History will record that public policy in the Covid era was extraordinarily bad. Lockdowns, school closures and mask mandates were not only ineffective, they exacted a huge toll in overall health, human suffering, learning loss, and economic damage. As we now know, Sweden, virtually the only country to eschew these policies, experienced the lowest excess mortality rate in the world and the healthiest economy.
Back in April/May of 2020 I predicted that “the shutdown of the US economy would prove to be the most expensive self-inflicted injury in the history of mankind.” I believe I have been fully vindicated on that score.
In an attempt to mitigate the economic damage of these policies, many countries resorted to massive transfer payments designed to make up for job and earnings losses, and to shore up their economies. The U.S. was arguably the leader among nations in this regard. Sadly, as the dust settles we now see that massive transfer payments were the direct cause of the biggest surge in inflation since the inflationary 1970s.
As if that weren’t bad enough, transfer payments (money people receive from the government for which no goods or services are exchanged; e.g., social security, unemployment insurance, stimulus payments) have seriously reduced the incentives to work, leaving the U.S. economy with a shortage of labor and an anemic economy. The Fed can’t fix that—only Congress can.
Federal transfer payments are now running at about a $4 trillion annual rate. Chart #1 shows transfer payments as a percent of disposable income. Over 20% of the disposable income in the U.S. now comes in the form of payments to individuals who don’t have to work for it. By this measure, transfer payments have more than quadrupled since the early 1950s, and they show no signs of shrinking.
Chart #2 zooms in on the percent of disposable income derived from transfer payments since 1970. Chart #3 is plotted with the same x-axis, and it shows the labor force participation rate (i.e., the percent of the population of working age that is either working or looking for work). The dashed lines strongly suggest that the big decline in the labor force participation rate since 2008 had a lot to do with a huge increase in transfer payments. Not surprisingly, paying people to not work does not encourage them to work.
If we want to restore the economy’s former vigor, we need to reduce transfer payments and increase the incentives to work and invest. We need to incentivize people to work by reducing tax and regulatory burdens.
I’ve featured Chart #4 several times in the past 6 months or so. It is designed to show that the huge and unprecedented increase in the M2 money supply was the direct result of massive increases in the federal deficit. The government “borrowed” some $5-6 trillion in order to send out a blizzard of checks to individuals. Most of that money ended up sitting in bank savings and deposit accounts (the main source of M2 growth) because a) people didn’t have an opportunity to spend it, given the lockdowns, and b) the huge degree of uncertainty and fear which dominated the Covid era made nearly everyone acutely risk-averse. Trillions of dollars were stockpiled in the nation’s banks as a result, and now that people don’t want or need all that money it is getting spent, and that is fueling the rise in prices.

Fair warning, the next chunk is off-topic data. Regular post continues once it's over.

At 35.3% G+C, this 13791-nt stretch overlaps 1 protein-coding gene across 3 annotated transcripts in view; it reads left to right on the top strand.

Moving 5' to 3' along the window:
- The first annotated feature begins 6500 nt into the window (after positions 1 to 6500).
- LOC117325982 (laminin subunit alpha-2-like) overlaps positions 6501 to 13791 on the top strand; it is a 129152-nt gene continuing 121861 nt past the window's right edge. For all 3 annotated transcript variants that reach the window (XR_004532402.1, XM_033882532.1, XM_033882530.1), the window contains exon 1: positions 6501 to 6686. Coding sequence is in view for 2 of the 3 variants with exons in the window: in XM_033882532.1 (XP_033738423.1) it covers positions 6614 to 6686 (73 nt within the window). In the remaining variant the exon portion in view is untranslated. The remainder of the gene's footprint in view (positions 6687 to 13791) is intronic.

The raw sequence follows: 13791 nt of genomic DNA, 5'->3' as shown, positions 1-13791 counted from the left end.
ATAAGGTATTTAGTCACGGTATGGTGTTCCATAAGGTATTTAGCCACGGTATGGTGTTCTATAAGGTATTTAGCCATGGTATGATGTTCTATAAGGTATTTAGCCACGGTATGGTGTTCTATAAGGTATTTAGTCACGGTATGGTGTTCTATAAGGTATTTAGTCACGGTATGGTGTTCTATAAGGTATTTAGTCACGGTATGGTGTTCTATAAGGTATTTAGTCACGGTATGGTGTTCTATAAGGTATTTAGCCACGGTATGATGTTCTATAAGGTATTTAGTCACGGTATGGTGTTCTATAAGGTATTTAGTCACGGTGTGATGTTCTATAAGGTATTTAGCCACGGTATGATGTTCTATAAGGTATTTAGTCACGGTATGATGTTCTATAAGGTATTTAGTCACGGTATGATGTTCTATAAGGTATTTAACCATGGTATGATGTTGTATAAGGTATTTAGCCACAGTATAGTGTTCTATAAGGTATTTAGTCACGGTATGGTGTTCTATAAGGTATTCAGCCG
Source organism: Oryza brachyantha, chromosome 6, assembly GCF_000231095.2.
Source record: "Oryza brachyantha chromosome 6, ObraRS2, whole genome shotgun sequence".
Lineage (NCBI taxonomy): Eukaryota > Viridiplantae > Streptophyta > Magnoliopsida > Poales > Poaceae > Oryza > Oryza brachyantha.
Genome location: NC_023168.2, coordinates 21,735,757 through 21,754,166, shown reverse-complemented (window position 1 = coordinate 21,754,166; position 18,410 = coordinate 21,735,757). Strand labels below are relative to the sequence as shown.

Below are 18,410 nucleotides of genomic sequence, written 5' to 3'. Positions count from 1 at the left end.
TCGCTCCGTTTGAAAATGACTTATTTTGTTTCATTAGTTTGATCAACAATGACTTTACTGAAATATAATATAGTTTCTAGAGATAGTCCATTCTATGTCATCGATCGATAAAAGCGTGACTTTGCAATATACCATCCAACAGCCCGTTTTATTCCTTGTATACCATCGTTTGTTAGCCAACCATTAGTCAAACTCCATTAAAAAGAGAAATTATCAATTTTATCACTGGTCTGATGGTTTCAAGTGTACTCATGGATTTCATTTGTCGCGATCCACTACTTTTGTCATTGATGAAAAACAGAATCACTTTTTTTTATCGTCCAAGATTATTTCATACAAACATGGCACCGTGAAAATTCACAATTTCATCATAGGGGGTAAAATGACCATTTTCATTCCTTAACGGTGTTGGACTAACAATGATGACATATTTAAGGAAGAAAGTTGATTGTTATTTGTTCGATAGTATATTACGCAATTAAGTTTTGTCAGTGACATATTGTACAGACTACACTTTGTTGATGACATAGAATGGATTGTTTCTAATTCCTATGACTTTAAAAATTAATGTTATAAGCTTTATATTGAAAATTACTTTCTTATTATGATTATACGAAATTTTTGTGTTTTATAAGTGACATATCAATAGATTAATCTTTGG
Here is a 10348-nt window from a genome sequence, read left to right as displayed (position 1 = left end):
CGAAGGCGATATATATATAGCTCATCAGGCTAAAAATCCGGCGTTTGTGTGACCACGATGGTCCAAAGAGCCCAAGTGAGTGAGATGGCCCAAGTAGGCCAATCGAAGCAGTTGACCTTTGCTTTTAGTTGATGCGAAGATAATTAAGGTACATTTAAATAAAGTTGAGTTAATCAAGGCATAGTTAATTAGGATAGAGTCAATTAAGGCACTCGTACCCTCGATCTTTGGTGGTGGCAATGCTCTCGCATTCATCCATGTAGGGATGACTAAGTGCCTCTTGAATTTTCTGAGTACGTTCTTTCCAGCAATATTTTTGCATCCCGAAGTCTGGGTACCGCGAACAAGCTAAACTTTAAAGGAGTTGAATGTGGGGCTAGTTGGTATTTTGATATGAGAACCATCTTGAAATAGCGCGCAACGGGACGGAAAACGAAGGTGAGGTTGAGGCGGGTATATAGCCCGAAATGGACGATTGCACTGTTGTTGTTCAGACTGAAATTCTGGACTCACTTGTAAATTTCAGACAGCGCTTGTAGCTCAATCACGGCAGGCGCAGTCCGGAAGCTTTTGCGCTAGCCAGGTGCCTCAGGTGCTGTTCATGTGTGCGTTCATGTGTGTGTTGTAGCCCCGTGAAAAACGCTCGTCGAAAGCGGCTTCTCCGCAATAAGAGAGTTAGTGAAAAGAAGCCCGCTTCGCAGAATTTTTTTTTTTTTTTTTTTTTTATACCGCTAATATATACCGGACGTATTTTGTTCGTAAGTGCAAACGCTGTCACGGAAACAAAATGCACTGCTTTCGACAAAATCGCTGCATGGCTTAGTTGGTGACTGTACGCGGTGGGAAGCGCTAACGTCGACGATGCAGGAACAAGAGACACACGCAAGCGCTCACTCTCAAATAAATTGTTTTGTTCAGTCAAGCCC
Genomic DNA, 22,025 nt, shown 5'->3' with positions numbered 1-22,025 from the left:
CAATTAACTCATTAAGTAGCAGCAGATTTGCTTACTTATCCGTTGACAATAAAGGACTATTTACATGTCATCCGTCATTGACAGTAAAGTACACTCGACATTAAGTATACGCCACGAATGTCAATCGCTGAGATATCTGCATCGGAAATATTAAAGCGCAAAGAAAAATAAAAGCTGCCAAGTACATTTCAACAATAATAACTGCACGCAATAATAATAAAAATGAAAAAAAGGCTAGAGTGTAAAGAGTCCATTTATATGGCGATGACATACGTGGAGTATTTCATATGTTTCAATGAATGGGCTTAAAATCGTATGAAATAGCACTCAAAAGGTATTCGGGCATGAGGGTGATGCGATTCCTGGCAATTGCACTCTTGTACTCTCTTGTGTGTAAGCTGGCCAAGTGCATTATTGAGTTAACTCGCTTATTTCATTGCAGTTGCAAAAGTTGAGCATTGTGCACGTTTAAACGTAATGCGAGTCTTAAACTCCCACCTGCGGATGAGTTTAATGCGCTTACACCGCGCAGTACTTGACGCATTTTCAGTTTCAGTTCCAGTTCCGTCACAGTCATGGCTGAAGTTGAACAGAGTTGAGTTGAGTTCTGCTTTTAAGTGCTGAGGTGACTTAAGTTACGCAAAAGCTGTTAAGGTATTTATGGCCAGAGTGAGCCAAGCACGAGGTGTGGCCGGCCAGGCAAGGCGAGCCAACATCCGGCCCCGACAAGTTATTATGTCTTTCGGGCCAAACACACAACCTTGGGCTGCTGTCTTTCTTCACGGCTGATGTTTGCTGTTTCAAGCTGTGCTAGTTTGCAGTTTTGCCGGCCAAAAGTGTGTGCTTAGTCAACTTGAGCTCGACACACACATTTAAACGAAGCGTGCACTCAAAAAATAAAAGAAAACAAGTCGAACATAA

Fortunately, the source of this national inflation nightmare is fading. The federal deficit is reverting to trend, and there doesn’t appear to be a Congressional appetite for yet another round of “stimulus” checks.
Chart #5 compares the year over year growth of M2 to the growth of the CPI. The CPI line is shifted one year to the left, in recognition of the fact that a) there are lags between monetary policy and its effects on inflation, and b) it took about a year from the time the first round of stimulus checks boosted the money supply until the time the Covid scare had passed and people started spending money in earnest. The chart suggests that it will take at least a year before inflation subsides to a level we’re all more comfortable with. From what I can see, we are on track to a lower inflation future.
What we’ve learned from all of this:
The proximate cause of our inflation problem was a huge increase in federal transfer payments that ended up being monetized, most of it at a time when people no longer wanted to hold so much cash. The economy couldn’t absorb all that extra spending (think supply-chain bottlenecks and labor shortages), so unwanted cash ended up fueling inflation. That source of inflation is no longer operative, since transfer payments have reverted to trend. The excess amount of M2 is being worked off as people spend money and the economy grows (in both real and nominal terms). Chart #3 in this post
illustrates the process.
The most important thing the Fed can do today is what they have been doing: raise interest rates. Higher interest rates serve to increase the demand for all the excess money still sitting in bank deposits. Inflation happened because the demand for those deposits fell (because people preferred to spend their money rather than hold on to it) as the Covid scare faded. Without higher interest rates, people would be spending a lot more from their savings, and that would push inflation higher. With higher interest rates, savings and money market accounts have become much more attractive, and people are willing to hold on to the extra money, and that is allowing inflation to cool.
Memo to Fed: don’t overdo the tightening. Inflation is receding, but it will take time to get back to 2%.
Memo to Congress: please stop spending money you don’t have. It doesn’t help the economy and it only threatens to keep inflation from falling.